NASA and the US Army are studying meteorites from Mars to get updates about the work of the Red Planet. One of the samples, known as 'Black Beauty', is over 2 billion years old and has rain which leaves it special from the rest. Many interesting images will include scientists from the Army Research Laboratory using a CT scan to look deeply at metal and rock, and create 3D high-quality images. Black Beauty is about the size of a football and weighs about a half pound.
Professor Jennifer Sietens, engineer of the military equipment, explains: “The special feature of Black Beauty is that it is one of the oldest martian sunflowers found on Earth.
“We have found that there is enough evidence of water that makes it so special.
“I think there are lots of benefits that the NASA-ARL collaboration can bring.
“In the larger picture, ARL is now supporting national policy for spatial planning. That helps promote the intention to go back to the moon and Mars.
“As such, ARL is increasingly supporting its science promotion.
“By checking the x-ray CT, we can create unstructured solutions and shortcomings, so just split, within the stuff before the test is done. ”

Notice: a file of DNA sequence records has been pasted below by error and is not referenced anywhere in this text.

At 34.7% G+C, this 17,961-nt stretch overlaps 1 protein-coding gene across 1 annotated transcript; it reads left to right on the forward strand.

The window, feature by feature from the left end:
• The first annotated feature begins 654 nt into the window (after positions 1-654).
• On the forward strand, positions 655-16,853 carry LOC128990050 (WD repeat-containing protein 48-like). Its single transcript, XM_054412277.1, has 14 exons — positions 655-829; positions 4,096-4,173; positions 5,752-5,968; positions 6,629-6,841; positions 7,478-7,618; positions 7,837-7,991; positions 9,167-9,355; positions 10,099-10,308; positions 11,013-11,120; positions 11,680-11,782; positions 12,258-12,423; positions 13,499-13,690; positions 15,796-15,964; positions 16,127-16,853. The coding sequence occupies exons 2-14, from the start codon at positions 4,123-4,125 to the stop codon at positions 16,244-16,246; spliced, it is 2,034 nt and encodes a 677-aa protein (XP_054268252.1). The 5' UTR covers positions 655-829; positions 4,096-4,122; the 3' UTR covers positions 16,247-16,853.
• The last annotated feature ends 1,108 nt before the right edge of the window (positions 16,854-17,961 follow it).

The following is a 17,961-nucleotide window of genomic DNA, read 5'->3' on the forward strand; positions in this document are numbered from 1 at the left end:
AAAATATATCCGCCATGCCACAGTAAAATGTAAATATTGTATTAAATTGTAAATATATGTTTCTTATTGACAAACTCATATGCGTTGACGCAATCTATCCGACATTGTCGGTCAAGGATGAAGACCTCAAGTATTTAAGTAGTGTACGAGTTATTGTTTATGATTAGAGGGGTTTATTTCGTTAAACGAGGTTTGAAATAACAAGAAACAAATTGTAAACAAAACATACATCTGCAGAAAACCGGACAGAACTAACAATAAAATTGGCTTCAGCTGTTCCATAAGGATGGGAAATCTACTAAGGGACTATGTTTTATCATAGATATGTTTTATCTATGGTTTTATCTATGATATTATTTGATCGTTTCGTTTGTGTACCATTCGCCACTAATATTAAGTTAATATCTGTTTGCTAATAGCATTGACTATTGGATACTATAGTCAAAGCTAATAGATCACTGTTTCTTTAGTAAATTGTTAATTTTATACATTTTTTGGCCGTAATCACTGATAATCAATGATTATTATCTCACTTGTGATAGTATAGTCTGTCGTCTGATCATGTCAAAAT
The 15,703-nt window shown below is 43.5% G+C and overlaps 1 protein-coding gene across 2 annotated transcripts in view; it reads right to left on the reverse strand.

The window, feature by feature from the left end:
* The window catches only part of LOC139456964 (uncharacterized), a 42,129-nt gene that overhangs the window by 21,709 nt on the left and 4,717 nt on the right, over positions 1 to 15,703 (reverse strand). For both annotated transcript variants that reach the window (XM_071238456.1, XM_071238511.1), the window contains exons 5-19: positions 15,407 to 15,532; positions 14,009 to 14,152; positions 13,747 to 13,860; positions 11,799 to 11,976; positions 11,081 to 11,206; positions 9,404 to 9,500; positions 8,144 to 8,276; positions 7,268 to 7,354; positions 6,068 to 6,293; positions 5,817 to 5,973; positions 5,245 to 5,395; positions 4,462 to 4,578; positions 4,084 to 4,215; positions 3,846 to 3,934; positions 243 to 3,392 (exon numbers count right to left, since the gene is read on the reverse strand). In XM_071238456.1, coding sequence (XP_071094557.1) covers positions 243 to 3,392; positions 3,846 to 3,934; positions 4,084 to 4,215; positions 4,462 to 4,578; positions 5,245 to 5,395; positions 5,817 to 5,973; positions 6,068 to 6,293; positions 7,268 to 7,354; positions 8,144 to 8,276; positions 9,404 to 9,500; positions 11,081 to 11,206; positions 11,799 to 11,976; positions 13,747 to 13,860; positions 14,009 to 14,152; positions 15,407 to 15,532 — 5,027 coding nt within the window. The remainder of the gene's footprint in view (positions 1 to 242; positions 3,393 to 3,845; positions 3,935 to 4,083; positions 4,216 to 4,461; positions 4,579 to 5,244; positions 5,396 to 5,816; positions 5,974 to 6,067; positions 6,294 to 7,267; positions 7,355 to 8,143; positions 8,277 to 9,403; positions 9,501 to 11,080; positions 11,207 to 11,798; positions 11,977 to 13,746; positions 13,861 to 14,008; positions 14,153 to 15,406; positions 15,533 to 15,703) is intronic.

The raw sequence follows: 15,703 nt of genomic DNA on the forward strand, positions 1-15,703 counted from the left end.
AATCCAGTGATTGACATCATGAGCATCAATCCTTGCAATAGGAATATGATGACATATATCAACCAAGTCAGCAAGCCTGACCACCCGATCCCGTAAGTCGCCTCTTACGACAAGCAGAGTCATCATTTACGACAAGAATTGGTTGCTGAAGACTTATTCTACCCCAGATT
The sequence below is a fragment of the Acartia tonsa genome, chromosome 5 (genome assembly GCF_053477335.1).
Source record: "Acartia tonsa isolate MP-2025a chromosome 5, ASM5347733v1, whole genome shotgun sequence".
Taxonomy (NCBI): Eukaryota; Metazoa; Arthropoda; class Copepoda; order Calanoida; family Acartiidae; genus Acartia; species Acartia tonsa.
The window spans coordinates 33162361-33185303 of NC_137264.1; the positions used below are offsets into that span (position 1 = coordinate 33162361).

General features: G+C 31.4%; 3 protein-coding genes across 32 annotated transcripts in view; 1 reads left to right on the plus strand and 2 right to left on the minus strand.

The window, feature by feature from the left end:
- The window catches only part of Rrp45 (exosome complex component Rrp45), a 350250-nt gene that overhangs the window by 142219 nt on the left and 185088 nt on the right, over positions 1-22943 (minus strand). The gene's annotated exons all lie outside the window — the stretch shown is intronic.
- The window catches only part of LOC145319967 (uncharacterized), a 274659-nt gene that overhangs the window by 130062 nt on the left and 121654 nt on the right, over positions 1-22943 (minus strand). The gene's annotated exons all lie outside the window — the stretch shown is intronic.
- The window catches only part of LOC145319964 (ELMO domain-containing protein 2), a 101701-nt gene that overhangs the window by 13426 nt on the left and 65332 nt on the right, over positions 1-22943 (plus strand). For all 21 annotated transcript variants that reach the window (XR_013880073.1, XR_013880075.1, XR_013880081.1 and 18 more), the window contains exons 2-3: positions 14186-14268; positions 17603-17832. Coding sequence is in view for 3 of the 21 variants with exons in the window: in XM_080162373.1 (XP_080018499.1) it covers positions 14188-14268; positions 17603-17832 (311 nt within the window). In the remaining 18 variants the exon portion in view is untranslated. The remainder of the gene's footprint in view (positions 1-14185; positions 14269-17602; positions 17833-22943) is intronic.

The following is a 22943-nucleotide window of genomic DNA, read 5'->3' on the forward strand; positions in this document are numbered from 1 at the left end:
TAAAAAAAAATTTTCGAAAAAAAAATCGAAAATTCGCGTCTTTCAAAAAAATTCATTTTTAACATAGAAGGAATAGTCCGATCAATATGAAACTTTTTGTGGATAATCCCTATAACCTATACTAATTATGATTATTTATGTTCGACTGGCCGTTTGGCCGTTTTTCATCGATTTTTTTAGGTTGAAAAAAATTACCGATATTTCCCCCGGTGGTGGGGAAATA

Commenting on the first time she saw the cow wrecks, Professor Sietens said: “We met in a conference room and took it out, and we were all able to put gloves and gown it out. that would be very fine.
“It's amazing that this is from another planet and can be kept in our work.”
NASA Chief Inspector Goddard, Dr Jim Garvin, said: “Science is largely collaborative, because it's even the peer review work that allows us to publish our work. understand our peers what we do.
“Not only is there a page written or a computer screen that I'm thinking of starting off in science.
“So we are working with new measures of measurement that measure what is previously common in things that we don't understand but only, the best way to go.
“Place is a big place and there's a lot of work to do.” T